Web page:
What do you get for your money and should you upgrade now or wait to buy a new computer?
By Reed Richardson

Earlier this year, Microsoft debuted new updates to both its venerable Windows operating system and Office software suite. And while the early buzz on Vista (which replaces Windows XP) and Office 2007 (which replaces the last Office update from 2003) has been mostly positive; you should weigh several factors before upgrading to these newest Microsoft products.

With Vista, the first and most noticeable upgrade involves security. With enhanced firewall and spy ware protections built-in, as well as much more robust administrative controls, protecting and backing up sensitive company and customer data or those worried about potential hardware failure might consider switching over to Vista sooner rather than later. But if these aren’t pressing matters for your company, it may make more sense to heed the advice of technology expert Russell Morgan, who, in a recent column in PC magazine, recommended “timing your decision to upgrade to Vista to be in line with any hardware purchasing pattern you’ve already established.” Surveys indicate that many companies are taking just this approach.


Four months ago, Derick Alan says he was trying to decide if he should upgrade to Vista on his old computer or buy a new one with Vista pre-installed. “I’ve been using Microsoft for a long time, since Windows 95, and I’m always one of the first users to adopt new software,” he says, “but I also know about all the problems that can come with upgrading.” In the end, Alan, who blogs for the Internet marketing company yTen Business Solutions, based in Springfield, Missouri, decided to buy a new computer with Vista preinstalled, one that could easily handle both his personal pursuits, like casual gaming, as well as more business-related tasks like HTML programming and web development. So far, he’s very satisfied.

“My printer, my router, my digital camera, the graphics on my games, even my old version of Office works without a hitch in Vista,” he says. “Most definitely, Vista has seemed like a good step up from Windows XP.” Still, Alan’s experience wasn’t without some minor hiccups.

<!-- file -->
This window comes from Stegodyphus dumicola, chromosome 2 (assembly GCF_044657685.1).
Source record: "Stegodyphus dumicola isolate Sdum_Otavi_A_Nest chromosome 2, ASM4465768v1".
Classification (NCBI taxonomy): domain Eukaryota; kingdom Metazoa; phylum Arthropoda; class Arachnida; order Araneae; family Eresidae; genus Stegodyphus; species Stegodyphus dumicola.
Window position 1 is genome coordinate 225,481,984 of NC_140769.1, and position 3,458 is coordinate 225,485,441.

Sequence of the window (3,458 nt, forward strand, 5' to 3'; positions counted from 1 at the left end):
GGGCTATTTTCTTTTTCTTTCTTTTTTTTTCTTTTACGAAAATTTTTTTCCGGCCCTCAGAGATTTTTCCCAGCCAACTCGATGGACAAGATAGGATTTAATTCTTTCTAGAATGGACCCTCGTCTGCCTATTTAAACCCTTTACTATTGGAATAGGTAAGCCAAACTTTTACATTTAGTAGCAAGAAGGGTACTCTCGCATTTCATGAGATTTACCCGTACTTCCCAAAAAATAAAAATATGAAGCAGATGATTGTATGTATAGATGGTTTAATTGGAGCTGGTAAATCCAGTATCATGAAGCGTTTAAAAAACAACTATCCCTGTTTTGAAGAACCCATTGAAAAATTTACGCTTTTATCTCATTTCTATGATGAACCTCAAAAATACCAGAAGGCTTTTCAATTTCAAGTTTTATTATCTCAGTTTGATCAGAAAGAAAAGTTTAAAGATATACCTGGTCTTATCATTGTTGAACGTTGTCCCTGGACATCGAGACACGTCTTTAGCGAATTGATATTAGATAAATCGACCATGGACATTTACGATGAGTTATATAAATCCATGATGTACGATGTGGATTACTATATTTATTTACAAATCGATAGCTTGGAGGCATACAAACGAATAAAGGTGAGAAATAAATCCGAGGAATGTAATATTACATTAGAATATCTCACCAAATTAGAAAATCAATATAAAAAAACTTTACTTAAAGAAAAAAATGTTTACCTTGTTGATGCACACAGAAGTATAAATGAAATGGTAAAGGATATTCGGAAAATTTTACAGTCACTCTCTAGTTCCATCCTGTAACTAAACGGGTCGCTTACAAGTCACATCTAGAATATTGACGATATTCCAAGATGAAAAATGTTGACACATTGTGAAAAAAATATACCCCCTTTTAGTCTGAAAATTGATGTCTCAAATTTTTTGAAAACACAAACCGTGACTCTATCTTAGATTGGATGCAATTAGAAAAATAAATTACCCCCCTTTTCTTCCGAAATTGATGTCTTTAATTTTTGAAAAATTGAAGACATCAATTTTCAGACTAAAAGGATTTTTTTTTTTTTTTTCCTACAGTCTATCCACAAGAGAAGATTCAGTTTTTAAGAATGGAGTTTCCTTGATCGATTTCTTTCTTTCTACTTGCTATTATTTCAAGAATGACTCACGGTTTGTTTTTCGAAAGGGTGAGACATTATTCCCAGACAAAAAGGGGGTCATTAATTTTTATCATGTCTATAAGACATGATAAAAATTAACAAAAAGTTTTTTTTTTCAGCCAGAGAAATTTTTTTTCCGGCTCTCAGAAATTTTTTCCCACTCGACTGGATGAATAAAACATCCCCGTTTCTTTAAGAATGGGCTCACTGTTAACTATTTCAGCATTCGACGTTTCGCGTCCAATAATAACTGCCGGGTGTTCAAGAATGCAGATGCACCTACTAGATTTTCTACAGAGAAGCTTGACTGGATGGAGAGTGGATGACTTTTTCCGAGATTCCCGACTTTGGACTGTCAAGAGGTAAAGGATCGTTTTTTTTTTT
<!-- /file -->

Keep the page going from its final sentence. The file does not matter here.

“My new Hewlett Packard laptop listed itself as ‘Vista capable’ but once I got it home, I was a little surprised to find out that only the Home Basic version would work well on it,” he explains, echoing a common complaint. “To be able to eventually run Vista Premium, I had to upgrade my RAM.” (A class-action lawsuit against some computer manufacturers is now brewing over what critics are calling misleading use of the term “Vista capable.” To check system requirements for each Vista version, go to windowsvista.com/upgradeadvisor) And Alan notes that despite his positive experience, his company continues to hold off on converting because of ongoing worries about Vista’s effect on some custom, in-house software applications being run at yTen.

Keith Galbut, partner in the Phoenix, Arizona–based Galbut & Hunter law firm has also yet to fully adopt Vista, despite being impressed with its performance during a recent pilot program his company participated in. (Microsoft provided three copies of Vista and Office 2007 to his firm free of charge through a third-party IT provider.) “I loved the improved search functionality and the new look and feel of Vista’s menu,” he says. “But because of concerns about connectivity with some of other accounting software, we’re being cautious.” However, Galbut has gone full speed ahead when it comes to upgrading to Office 2007. “Technology is an important part of what we do,” Galbut notes. “We charge for our time and the longer it takes us to do something, the less efficient we are, the less client value we provide.” So, Galbut says he has come to appreciate the increased functionality of the new Professional version of Office 2007, which includes Outlook and Access. “With all of our dockets and deadlines, dates are a very important element of what we do and what we’ve really liked more than anything is the ability of these programs to help us keep better track of it all.”

Tom Abshire, Senior Product Manager at Microsoft says people like Galbut are really the ones the software designers had in mind when they built Office 2007. “We know from our research that their number one concern is growing their business,” he says. “So those were the big themes we used when developing the new Professional and Small Business versions.” Abshire says Microsoft did this by adding new graphics functions like SmartArt to its Word and Excel programs, expanding the Business Contact Manager portion of Outlook, and by building the new Fluent user interface (formerly called Ribbon), which he says is makes working in Office more efficient and task oriented than in the past.

“We understand that most small businesses are working hard just to get the job done and that they mainly upgrade by buying a new PC,” Abshire explains. “And we are there when they are ready to take that next step.”

Reed Richardson is managing editor for Business 24/7 magazine.